Magann: Let Us Vote

Every citizen deserves a say in our democracy.

by Matthew Magann | 4/12/18 2:10am

I live in New Hampshire. I may have grown up in Massachusetts, but I spend the majority of my time in this state –– for most of the year, it’s my home. New Hampshire’s policies affect me and its politicians represent me, regardless of the “student” label affixed to my name. That label doesn’t make me, or any other New Hampshire resident, less entitled to basic democratic rights.

Sadly, the New Hampshire House of Representatives has long tried to eliminate students’ right to vote. One of their latest bills, HB 1264, would change the state’s definition of residency and potentially require out-of-state students to either obtain a New Hampshire driver’s license or register a vehicle in-state in order to vote. The bill is now up for debate in the New Hampshire senate. Make no mistake: this measure is a poll tax meant to curtail student voting. Besides the upfront cost of registering a car or acquiring a license, both actions require a trip to the New Hampshire Department of Motor Vehicles. For a Dartmouth student, that would entail a 40-minute drive one way to the nearest DMV in Newport (public transportation is not an option). Add to that the DMV’s weekday-only hours, and a student busy with classes, activities and campus jobs has little chance of registering to vote.

Thankfully, New Hampshire governor Chris Sununu opposes bills that suppress the student vote, including HB 1264. Students should not be second-class citizens of this state, regardless of whether we plan to spend the rest of our lives in New Hampshire. As with any other resident, New Hampshire law applies to us, and as such we deserve a say in New Hampshire elections. 

I worry at the eagerness of New Hampshire’s Republican representatives to disenfranchise students. The latest voter suppression bill, HB 1264, passed largely on party lines, with Republicans for and Democrats against. Supporters of HB 1264 and similar bills claim they want to reduce voter fraud, but I fear that the partisan divide around HB 1264 signals a more sinister motive. To start, there is essentially no evidence of voter fraud in New Hampshire, and regardless, practically disenfranchising an entire demographic is never a morally acceptable means to secure elections. Instead, the evidence portrays HB 1264 as a partisan attempt to swing elections in favor of Republicans. Republican representatives perceive the student vote as largely pro-Democrat, and in a state where elections are often won by razor-thin margins, students’ votes can play a decisive role. Remember that in 2011, then-New Hampshire House Speaker William O’Brien promoted a bill similar to HB 1264 because, in his words, too many college students were “voting as [liberals].”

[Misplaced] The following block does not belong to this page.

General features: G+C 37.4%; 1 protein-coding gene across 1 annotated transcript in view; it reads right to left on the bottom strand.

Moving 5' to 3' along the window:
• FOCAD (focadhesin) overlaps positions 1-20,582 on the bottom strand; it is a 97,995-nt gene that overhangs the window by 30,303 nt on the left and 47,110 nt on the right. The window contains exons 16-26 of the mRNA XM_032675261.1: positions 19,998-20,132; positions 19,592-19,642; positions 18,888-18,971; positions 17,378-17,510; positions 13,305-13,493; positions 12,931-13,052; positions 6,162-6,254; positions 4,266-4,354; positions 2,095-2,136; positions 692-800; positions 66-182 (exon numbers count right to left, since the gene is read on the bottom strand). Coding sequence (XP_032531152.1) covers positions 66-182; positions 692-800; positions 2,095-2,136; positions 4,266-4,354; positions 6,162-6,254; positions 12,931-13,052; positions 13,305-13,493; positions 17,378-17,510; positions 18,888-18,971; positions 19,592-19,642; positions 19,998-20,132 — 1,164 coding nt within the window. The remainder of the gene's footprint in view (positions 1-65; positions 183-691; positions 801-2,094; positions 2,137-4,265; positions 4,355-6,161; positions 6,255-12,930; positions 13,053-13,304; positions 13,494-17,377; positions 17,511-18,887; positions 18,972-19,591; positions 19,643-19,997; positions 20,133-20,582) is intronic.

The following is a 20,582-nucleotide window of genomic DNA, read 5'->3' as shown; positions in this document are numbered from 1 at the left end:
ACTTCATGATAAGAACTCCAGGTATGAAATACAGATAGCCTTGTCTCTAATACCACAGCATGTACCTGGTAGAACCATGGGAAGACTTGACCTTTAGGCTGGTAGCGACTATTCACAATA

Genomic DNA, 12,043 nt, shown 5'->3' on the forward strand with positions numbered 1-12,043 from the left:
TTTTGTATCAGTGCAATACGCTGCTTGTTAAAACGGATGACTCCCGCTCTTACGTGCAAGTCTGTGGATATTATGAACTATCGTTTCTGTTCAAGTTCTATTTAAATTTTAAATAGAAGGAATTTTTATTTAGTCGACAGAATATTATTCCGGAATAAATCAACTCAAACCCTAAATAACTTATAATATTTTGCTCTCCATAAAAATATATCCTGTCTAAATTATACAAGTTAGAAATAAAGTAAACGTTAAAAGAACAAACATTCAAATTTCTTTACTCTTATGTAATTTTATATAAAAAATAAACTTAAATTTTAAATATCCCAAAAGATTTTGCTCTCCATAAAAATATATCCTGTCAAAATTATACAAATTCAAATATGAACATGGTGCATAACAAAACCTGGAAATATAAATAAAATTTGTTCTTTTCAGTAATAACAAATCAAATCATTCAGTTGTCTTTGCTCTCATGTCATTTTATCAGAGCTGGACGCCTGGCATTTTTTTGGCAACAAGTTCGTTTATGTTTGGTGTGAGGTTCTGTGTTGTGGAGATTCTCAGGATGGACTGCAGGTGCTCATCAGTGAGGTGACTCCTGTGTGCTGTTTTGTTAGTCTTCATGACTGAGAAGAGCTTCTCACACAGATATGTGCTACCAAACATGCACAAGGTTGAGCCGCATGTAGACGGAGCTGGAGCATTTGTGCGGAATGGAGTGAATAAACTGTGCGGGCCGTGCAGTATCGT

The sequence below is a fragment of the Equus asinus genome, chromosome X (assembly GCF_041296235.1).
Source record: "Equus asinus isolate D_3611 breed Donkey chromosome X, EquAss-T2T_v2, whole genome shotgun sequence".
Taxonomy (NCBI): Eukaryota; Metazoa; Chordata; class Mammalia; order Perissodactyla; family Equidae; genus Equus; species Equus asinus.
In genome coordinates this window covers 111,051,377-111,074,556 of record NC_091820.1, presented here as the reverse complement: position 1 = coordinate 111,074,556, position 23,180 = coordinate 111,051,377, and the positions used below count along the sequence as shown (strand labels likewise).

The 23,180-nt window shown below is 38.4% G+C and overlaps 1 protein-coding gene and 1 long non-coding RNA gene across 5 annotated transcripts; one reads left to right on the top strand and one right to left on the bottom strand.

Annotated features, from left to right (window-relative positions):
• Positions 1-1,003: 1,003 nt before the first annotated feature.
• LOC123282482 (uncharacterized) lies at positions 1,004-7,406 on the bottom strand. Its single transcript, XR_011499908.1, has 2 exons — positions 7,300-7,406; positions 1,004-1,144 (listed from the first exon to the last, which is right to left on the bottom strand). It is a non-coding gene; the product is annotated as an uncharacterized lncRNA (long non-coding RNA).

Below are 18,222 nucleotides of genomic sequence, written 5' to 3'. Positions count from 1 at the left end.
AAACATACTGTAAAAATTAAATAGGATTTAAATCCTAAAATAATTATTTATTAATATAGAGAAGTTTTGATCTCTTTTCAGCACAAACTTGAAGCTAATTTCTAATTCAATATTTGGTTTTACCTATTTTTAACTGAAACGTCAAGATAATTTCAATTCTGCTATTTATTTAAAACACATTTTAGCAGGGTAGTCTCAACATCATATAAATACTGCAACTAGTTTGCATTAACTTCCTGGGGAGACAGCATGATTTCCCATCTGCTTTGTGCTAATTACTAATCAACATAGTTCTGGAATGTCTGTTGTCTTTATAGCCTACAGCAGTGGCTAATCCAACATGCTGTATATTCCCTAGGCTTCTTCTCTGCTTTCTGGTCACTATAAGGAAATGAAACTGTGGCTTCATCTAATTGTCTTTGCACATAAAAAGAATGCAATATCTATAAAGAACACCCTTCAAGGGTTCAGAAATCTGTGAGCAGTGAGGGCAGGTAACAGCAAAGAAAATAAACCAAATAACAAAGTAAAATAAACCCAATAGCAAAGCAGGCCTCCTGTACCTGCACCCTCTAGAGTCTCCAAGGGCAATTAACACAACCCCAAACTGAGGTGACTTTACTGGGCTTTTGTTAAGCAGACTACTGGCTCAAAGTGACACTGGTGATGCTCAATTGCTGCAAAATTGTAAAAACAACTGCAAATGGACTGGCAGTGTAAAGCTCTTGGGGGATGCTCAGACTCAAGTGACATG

Voter suppression in the name of partisanship is both shameful and undemocratic. Fortunately, not all New Hampshire Republicans have abandoned democratic principles in pursuit of electoral victory. Governor Sununu, a Republican, has spoken out against bills that curtail student voting rights. He deserves praise for that, from all sides. If the parties can agree on anything, they ought to agree on the foundational nature of voting rights to our republic. I’m concerned at how readily the New Hampshire GOP abandons their commitment to voting rights when it serves to benefit them. No election victory is worth sacrificing our democratic principles.

New Hampshire is not alone in its struggle over the right to vote. Voter suppression remains an issue nationwide. In the 2013 Shelby County v. Holder decision, the Supreme Court struck down a portion of the Voting Rights Act, a piece of legislation that targeted racially-discriminatory voting restrictions. The court ruled that portions of the act had achieved their purpose and were no longer needed. Soon after the decision, though, multiple states enacted voter ID laws, eliminated same-day voter registration and reinstated many of the measures prohibited by the Voting Rights Act.

Supporters of increased voting regulation often justify it as a check on voter fraud. However, voter fraud is actually exceedingly rare, and regardless, ID laws and other voting barriers do little to stop it. The real purpose of these laws is identical to that of New Hampshire’s HB 1264: disenfranchisement.

Though they apply equally to all citizens, voter suppression measures disproportionately target black and Hispanic Americans, who are much less likely than white Americans to own photo IDs. These groups tend to favor Democrats, so suppressing their vote tilts elections towards Republicans. Unsurprisingly, the vast majority of voter suppression measures put forward in recent years have arisen from the GOP. This is not to say that the Republican party is against voting rights; it’s not. Republicans like Governor Sununu provide an example to us all by placing voting rights above partisanship. But currently, too many Republican legislatures have advanced anti-democratic legislation meant to disenfranchise some of their constituents. Republicans, like all Americans, should stand up for voting rights; after all, those rights underlie our entire system of government.

If a political party resorts to voter suppression in order to swing elections, perhaps it should reassess its values and make compromises to bring voters over to its side. That’s how democracy should function. Measures like HB 1264 threaten democracy and have no place in this state, or in this nation. We all have the right to vote. No one has a right to take it away.